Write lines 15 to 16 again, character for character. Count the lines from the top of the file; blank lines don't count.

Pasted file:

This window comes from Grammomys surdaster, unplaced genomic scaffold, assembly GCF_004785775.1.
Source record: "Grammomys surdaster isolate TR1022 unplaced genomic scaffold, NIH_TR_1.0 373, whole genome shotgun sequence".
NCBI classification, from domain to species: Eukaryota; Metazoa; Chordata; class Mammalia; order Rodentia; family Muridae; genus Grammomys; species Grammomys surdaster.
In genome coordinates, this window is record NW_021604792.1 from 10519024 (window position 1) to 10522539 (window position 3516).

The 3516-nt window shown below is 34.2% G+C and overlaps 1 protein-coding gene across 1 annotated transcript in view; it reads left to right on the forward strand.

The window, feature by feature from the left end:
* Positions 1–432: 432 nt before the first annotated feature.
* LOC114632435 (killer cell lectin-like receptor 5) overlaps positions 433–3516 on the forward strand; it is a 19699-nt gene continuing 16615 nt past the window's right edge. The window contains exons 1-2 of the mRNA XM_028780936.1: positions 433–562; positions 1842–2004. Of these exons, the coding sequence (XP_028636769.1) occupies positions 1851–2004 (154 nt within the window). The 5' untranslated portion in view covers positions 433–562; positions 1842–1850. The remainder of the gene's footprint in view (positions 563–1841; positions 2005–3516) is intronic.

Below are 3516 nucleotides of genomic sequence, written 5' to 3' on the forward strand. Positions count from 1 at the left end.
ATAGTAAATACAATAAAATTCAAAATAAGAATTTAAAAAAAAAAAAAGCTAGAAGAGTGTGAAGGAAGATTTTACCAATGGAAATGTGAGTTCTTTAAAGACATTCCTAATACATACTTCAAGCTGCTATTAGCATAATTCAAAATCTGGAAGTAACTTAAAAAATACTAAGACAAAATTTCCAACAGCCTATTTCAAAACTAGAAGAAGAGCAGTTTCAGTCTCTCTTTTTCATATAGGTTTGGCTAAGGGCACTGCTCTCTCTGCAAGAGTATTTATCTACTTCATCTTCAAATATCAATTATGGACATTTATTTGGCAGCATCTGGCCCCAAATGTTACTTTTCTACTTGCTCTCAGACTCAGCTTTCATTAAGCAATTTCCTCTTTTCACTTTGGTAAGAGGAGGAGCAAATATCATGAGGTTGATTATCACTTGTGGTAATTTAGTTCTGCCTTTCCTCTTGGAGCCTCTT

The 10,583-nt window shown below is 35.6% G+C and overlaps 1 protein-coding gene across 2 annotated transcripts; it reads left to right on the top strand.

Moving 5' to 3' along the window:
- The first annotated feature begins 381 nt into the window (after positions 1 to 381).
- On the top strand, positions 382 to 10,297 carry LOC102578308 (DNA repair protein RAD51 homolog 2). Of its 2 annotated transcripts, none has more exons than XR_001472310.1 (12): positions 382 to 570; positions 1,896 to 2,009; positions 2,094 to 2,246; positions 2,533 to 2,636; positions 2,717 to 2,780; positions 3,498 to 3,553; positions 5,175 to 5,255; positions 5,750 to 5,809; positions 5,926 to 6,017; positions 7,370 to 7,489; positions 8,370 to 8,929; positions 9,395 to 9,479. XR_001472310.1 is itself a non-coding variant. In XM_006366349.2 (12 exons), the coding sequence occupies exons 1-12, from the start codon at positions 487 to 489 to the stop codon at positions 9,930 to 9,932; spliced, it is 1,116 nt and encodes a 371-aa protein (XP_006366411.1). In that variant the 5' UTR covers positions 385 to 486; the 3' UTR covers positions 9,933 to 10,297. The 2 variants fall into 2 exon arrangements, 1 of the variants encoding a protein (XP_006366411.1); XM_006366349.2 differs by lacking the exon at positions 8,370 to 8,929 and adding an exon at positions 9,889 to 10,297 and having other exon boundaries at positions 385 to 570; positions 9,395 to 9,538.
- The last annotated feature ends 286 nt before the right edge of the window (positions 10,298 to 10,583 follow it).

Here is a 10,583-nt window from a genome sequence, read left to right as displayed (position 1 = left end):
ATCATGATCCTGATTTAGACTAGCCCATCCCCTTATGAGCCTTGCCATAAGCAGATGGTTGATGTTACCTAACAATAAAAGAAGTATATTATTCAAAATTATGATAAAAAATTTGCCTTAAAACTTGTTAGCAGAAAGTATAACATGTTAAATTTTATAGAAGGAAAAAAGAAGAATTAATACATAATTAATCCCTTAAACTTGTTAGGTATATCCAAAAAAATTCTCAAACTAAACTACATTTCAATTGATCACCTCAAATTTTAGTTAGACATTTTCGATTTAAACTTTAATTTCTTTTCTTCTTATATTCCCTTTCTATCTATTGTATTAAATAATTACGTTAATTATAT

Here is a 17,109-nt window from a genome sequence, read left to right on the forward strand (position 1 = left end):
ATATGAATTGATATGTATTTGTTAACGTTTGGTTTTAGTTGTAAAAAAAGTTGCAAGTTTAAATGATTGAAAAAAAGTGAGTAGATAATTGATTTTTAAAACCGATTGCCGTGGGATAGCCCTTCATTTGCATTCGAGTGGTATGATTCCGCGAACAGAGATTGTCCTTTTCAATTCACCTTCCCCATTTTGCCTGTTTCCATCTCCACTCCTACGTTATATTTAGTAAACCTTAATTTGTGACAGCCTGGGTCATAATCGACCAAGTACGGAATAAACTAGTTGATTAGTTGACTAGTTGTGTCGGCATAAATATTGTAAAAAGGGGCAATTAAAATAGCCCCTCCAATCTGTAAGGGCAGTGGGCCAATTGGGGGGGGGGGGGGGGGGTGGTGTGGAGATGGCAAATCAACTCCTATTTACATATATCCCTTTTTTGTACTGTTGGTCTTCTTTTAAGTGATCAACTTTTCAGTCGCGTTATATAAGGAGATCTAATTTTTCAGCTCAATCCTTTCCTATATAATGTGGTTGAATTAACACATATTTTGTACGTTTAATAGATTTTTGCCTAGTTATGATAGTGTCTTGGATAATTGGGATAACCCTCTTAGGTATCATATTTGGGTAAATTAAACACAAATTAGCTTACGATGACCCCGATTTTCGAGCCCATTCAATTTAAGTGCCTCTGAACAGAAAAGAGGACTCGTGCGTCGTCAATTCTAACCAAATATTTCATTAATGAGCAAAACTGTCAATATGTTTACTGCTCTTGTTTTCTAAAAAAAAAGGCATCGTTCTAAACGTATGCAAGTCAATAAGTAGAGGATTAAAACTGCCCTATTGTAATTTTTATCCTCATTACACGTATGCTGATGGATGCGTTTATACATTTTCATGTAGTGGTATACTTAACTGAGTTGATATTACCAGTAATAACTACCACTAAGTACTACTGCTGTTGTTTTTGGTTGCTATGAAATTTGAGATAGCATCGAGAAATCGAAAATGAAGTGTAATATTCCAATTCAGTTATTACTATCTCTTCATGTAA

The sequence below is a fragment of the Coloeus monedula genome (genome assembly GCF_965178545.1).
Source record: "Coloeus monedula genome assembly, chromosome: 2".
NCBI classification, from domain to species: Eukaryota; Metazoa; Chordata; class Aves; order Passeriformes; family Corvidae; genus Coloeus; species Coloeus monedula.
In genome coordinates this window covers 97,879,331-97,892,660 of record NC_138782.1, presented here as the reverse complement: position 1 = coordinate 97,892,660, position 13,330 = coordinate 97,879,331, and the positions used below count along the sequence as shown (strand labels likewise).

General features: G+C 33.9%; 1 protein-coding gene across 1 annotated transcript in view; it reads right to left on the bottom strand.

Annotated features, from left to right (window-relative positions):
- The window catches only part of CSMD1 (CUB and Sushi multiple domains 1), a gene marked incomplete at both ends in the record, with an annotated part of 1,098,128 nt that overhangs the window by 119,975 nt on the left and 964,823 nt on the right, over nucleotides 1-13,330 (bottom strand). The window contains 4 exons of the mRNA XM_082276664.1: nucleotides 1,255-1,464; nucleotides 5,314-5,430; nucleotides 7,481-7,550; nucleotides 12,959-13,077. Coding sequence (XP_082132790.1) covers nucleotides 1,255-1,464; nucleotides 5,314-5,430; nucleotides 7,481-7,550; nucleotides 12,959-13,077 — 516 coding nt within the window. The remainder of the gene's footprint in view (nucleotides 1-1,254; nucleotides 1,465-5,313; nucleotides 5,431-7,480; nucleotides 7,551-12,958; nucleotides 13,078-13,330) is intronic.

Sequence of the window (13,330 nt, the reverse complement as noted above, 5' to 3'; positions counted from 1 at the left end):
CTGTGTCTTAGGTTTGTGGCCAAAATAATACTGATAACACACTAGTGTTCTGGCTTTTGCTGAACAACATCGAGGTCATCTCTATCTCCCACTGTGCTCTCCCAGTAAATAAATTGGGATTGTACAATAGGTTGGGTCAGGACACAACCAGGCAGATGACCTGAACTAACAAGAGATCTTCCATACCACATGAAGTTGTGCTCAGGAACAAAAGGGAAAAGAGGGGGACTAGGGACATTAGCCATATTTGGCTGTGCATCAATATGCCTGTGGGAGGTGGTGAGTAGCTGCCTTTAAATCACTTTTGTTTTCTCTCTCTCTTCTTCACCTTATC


- The last annotated feature ends 286 nt before the right edge of the window (positions 10,298 to 10,583 follow it).

Here is a 10,583-nt window from a genome sequence, read left to right as displayed (position 1 = left end):